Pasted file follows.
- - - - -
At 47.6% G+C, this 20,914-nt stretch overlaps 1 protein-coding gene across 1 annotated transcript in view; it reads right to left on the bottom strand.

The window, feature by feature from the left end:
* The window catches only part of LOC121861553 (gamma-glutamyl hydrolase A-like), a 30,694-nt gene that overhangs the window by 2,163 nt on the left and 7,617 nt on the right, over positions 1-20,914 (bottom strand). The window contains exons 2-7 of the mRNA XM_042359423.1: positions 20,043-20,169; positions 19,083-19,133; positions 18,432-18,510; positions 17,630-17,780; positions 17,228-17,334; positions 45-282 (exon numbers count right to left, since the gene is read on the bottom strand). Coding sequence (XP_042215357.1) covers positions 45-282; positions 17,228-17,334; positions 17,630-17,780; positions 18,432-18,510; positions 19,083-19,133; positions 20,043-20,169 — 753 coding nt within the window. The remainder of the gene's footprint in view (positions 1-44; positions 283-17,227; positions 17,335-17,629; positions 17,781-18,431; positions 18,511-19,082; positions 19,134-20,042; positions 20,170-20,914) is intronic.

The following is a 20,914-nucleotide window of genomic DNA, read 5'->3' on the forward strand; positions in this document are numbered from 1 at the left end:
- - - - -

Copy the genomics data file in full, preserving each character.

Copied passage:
At 47.6% G+C, this 20,914-nt stretch overlaps 1 protein-coding gene across 1 annotated transcript in view; it reads right to left on the bottom strand.

The window, feature by feature from the left end:
* The window catches only part of LOC121861553 (gamma-glutamyl hydrolase A-like), a 30,694-nt gene that overhangs the window by 2,163 nt on the left and 7,617 nt on the right, over positions 1-20,914 (bottom strand). The window contains exons 2-7 of the mRNA XM_042359423.1: positions 20,043-20,169; positions 19,083-19,133; positions 18,432-18,510; positions 17,630-17,780; positions 17,228-17,334; positions 45-282 (exon numbers count right to left, since the gene is read on the bottom strand). Coding sequence (XP_042215357.1) covers positions 45-282; positions 17,228-17,334; positions 17,630-17,780; positions 18,432-18,510; positions 19,083-19,133; positions 20,043-20,169 — 753 coding nt within the window. The remainder of the gene's footprint in view (positions 1-44; positions 283-17,227; positions 17,335-17,629; positions 17,781-18,431; positions 18,511-19,082; positions 19,134-20,042; positions 20,170-20,914) is intronic.

The following is a 20,914-nucleotide window of genomic DNA, read 5'->3' on the forward strand; positions in this document are numbered from 1 at the left end: